The Field of Sorauren
At Hobocon a couple of weeks ago, the Soldier of Destiny and I played Sorauren from the new Command & Colours expansion using the new tactics deck. The blurb from the scenario.
"Marshal Soult re-entered Spain to defeat Wellington’s army in detail and rescue the besieged garrisons of Pamplona and San Sebastien. The plan relied on speed. Soult with the main force hustled Cole’s ineptly placed division out of Roncesvalles Pass with minimal fighting. Cole, along with Picton, retreated much further than Wellington desired, but Wellington was far away and communications were bad. When Cole did stop, he redeemed himself by picking excellent defensive terrain opposite the village of Sorauren. Soult had the numbers to win, but ironically, by funneling too many troops into narrow valleys with poor roads, he lost the speed needed to win the campaign, and his advance slowed to a crawl. On the 27th, Soult’s vanguard made contact with the British at Sorauren.
With only Clausel’s Corps on hand (Rielle’s corps was strung out for miles on the bad roads), Soult made no attack. The veteran of Albuera had calculated the numbers needed to drive the British off the Oricain Heights and knew he did not have enough that afternoon. Next day, after a violent night’s thunderstorm, Rielle’s corps was up, and Soult had the numbers needed to fight and win the day before, but the British had gotten reinforcements too. The French attacked first on the right. One of Clausel’s divisions under Conroux advanced to gain the flank of the British on the heights, but was caught in a three-way crossfire between the troops on the heights and reinforcements from Pack’s arriving division. Conroux’ battered division was forced back to Sorauren. Clausel’s other divisions assaulted the British and Portuguese on the Oricain Heights with enough initial success to break through in places. Wellington, aware of the deteriorating situation, ordered Stubbs and Lambert to counterattack. Their onslaught sent the disorganized French columns reeling back down the slopes. The battle continued on the French left with Rielle’s attacks.
The stage is set. The battle lines are drawn and you are in command. Can you change history?"
French bayonets storm forward on the left
I lost the toss and was obliged to play the dastardly Bonapartists. I decided my best plan was going to be to concentrate my forces on the weaker Portuguese troops. This would allow me to take the hill, which was worth a victory point and would make it more difficult for the Soldier of Destiny to come back at me.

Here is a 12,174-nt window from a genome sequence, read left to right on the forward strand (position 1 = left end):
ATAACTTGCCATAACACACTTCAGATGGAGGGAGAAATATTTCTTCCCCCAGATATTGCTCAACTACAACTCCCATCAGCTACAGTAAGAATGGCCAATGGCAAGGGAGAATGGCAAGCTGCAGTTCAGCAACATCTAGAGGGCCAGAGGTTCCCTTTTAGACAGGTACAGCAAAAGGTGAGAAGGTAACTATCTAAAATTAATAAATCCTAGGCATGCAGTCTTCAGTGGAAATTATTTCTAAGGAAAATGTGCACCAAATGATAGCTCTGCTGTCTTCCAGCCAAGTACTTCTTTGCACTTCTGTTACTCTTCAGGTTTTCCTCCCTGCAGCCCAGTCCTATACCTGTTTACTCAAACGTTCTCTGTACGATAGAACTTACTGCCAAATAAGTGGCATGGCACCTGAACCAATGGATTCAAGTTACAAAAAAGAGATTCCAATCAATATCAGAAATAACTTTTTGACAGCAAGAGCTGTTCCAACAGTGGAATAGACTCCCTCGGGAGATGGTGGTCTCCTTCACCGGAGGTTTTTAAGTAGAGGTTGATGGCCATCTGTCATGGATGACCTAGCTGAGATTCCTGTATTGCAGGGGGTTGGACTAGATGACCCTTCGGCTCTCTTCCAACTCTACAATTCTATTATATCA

Hurrah! We have taken the hill for Bonaparte.
This was the first game we'd played with the new decks of Command and Tactics cards that came in Expansion 5. These replace the 60 card deck of cards that came with the original game and essentially split them in two. The Command deck contains the standard cards that allow players to move and activate troops, while the Tactics deck includes cards that allow an attacked player to attack first, battlefield smoke cards that limit the effectiveness of musketry and so on.
The "specials" in the Tactics deck are generally less powerful than their old equivalents, but there are more of them - the effect is to make the game a little bit more predictable in some ways and lessen the effect of the really rare cards. On the whole I think I like it.
Lights skirmishing in the centre
Having taken the hills, I decided that it was time to put pressure on the centre.
The Hussars force the Portugese into square
But contrary to expectations the Portuguese counter attacked and managed to make a dent in my line, so I was obliged to commit my cavalry.
A field of grief
The quick back and forth that resulted was horrific, I didn't take pictures of the whole clash, but the Portuguese earned their salt. They took several units from me in what was a close range and brutal fight, taking losses in their turn, but unfortunately they had numbers on their side.
The result was that I kept the hill, but that I didn't have the strength to develop anything from it and had to content myself with holding on to it.
We press forward in the centre
With my bolt well and truly shot on the left, I decided to press forward in the centre. I managed to drive the 4th Foot back, but took punishing volleys of British musketry in return.
The 4ieme Ligne die where they stand
Meanwhile the Portuguese counterattacked on my left and took my threadbare battalion to pieces.
The hussars do for a (somewhat out of place) General Picton
With both sides on the ropes, the 62ieme Ligne stormed forward to come to grips with the enemy. They drove off the second battalion Enniskillings.
Before falling prey to the Kings Royal Halberdiers.
All in all, a tightly fought game and one I didn't mind losing too much. It certainly established that the Portuguese are no pushovers. The new decks were interesting and the Tactics cards saw a lot of play without feeling gimmicky. One thing I did like was that while each player began with a hand of these cards, once they were spent, they were harder to come by - so that the amount of unusual events was interesting, but not overpowering. One thing that I did really like it that there is a card there for breaking squares. It's rare, but it exists and squares are no longer the citadels they were when the game was first published.
On the whole, if you like Command & Colours Napoleonics, Expansion 5 just makes it better. The added complexity doesn't appreciably slow gameplay, though you will have to make more decisions on your turn. What it does do is add layers of nuance that will keep experienced players interested and ensure that there is plenty to discover in this game for many years to come.